The current debate over taxes takes none of this into account. At the moment, we have a system of tax brackets well suited to nineteenth-century New Zealand. Our system sets the top bracket at three hundred and seventy-five thousand dollars, with a tax rate of thirty-five per cent. (People in the second-highest bracket, starting at a hundred and seventy-two thousand dollars for individuals, pay thirty-three per cent.) This means that someone making two hundred thousand dollars a year and someone making two hundred million dollars a year pay at similar tax rates. LeBron James and LeBron James’s dentist: same difference.

This makes no sense—there’s a yawning chasm between the professional and the plutocratic classes, and the tax system should reflect that. A better tax system would have more brackets, so that the super-rich pay higher rates. (The most obvious bracket to add would be a higher rate at a million dollars a year, but there’s no reason to stop there.) This would make the system fairer, since it would reflect the real stratification among high-income earners. A few extra brackets at the top could also bring in tens of billions of dollars in additional revenue.

There would be political advantages, too: the reform could actually make tax hikes on top earners more popular. Critics like to describe tax hikes as hurting small business, because small-business owners make up a sizable percentage of people in the top two brackets and because small-business owners, unlike Wall Street traders, are popular on Main Street. It would be harder to mount a defense of millionaires, which may be why this year a Quinnipiac poll found overwhelming support, even among Republicans, for a millionaire tax.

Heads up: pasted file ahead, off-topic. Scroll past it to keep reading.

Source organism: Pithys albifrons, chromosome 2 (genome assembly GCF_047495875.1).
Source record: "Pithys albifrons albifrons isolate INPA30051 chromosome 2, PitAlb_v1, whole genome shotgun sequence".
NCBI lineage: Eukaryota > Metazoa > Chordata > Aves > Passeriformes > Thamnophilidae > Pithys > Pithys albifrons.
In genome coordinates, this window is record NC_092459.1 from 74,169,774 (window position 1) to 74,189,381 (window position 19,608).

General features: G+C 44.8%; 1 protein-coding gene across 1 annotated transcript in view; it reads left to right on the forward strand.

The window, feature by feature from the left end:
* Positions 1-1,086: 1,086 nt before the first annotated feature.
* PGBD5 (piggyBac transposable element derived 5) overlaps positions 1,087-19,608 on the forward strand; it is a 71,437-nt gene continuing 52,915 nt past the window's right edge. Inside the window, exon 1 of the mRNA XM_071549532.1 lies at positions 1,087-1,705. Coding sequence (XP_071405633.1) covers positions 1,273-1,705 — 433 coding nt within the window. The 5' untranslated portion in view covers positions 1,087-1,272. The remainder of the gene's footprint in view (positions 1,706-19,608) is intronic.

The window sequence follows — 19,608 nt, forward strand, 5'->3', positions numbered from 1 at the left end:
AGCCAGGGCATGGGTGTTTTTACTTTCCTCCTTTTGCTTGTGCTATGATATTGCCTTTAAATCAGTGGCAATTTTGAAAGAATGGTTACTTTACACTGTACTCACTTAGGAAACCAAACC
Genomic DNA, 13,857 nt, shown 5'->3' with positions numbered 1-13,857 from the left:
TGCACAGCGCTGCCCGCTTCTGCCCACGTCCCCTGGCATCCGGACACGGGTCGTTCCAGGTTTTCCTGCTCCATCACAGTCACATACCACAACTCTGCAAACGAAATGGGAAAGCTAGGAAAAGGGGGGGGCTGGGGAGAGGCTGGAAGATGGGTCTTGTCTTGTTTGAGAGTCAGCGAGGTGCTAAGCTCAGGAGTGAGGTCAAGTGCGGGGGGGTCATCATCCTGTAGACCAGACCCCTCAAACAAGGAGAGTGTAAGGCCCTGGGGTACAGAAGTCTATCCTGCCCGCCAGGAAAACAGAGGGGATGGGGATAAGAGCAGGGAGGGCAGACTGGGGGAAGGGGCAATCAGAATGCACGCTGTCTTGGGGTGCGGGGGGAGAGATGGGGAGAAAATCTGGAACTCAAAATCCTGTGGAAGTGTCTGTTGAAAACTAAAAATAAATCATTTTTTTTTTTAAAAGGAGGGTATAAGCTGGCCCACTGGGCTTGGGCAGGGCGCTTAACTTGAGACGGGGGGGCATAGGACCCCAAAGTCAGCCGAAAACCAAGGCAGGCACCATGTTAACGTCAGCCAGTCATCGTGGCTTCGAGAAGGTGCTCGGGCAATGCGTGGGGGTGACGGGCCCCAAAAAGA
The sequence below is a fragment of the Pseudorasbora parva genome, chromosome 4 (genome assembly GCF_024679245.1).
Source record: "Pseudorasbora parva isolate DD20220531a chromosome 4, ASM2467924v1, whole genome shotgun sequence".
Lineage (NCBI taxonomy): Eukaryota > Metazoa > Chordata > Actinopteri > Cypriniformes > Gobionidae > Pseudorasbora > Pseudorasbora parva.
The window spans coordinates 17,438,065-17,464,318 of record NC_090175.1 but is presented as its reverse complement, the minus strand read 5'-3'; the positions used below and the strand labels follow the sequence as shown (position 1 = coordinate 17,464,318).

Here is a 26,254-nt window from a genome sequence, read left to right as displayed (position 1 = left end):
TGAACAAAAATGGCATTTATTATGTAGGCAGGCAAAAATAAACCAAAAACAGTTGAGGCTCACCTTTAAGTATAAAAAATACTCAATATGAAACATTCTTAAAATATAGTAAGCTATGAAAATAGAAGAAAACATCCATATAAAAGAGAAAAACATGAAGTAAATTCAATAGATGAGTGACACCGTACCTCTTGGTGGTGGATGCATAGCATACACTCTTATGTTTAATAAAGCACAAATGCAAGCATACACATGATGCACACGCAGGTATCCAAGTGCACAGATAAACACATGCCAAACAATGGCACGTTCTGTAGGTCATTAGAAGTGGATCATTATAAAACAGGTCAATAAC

The explosion in wealth at the very top of the pyramid has given rise to what the commentator Matt Miller has called a “lower upper class”—doctors, lawyers, accountants, even some journalists, who make very good livings but enjoy nothing like the rewards that come to their peers in finance or in the executive suite. The lower upper class exerts a cultural influence out of proportion to its size, and so its anger toward the upper upper class—toward outrageous executive salaries and Wall Street shenanigans—could be a powerful force for reforming the way we deal with inequality.

This is one case where simpler isn’t better. In a society that’s becoming more stratified, a sensible tax system should draw more distinctions, not fewer. The U.S. is now a place where the rich and the ultra-rich really inhabit different worlds. (A couple of years ago, Barron’s declared, “Yes, it takes more than $10 million to be seen as rich these days.”) They should probably inhabit different tax brackets, too. ♦

What you can’t say in “The New Yorker” is that these folks have manipulated corporate governance, the financial markets, and the federal tax system to their distinct advantage over the past thirty years.  Their whining is intolerable.  At a certain point, you do things for moral reasons, not because of some defunct macroeconomist’s rantings.  And it is time to let these people know that it was not they alone who created the wealth they have extracted from America.